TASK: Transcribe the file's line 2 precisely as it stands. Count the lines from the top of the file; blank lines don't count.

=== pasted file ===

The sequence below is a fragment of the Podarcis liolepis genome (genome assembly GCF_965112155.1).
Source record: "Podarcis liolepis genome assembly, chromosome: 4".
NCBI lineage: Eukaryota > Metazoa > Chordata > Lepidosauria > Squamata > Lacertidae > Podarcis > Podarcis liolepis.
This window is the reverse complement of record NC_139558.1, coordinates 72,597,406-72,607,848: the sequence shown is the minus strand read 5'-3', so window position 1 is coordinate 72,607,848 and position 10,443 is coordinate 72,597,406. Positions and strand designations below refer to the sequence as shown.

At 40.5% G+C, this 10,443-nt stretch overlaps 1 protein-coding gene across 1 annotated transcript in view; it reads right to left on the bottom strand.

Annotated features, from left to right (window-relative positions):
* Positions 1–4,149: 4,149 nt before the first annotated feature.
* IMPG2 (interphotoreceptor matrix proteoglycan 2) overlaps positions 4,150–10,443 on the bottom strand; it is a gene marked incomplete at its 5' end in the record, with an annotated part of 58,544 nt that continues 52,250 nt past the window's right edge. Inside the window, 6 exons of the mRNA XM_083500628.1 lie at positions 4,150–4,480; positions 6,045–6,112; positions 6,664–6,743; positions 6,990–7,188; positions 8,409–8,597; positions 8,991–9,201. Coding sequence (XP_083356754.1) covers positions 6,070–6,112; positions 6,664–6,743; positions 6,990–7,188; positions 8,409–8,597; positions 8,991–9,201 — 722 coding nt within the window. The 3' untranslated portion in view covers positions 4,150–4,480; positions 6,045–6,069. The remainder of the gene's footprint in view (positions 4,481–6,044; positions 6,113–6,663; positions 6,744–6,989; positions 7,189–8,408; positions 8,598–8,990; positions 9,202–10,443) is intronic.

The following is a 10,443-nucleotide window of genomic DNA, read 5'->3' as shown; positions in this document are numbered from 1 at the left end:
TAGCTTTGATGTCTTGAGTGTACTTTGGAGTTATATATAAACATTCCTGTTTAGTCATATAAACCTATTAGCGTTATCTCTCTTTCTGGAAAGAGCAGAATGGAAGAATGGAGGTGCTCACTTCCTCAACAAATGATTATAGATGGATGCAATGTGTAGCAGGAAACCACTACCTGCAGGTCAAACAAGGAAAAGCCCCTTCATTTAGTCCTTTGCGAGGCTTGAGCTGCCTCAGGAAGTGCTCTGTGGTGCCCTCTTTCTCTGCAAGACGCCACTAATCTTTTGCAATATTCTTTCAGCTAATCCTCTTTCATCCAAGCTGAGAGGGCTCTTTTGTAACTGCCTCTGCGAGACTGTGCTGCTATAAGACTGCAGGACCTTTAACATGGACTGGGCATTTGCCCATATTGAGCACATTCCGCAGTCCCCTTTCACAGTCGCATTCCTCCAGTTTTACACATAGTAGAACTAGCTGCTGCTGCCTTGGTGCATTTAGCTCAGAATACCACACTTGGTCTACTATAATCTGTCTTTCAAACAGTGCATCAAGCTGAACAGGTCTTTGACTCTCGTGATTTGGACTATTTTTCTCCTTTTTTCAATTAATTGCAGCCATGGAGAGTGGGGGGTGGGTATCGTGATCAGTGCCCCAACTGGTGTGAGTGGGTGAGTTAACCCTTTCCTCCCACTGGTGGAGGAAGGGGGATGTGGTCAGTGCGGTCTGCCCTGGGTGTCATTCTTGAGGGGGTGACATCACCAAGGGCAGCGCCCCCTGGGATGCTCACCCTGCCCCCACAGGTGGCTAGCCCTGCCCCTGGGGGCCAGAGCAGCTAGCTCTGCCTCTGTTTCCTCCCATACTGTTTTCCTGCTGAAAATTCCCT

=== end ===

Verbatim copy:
Source record: "Podarcis liolepis genome assembly, chromosome: 4".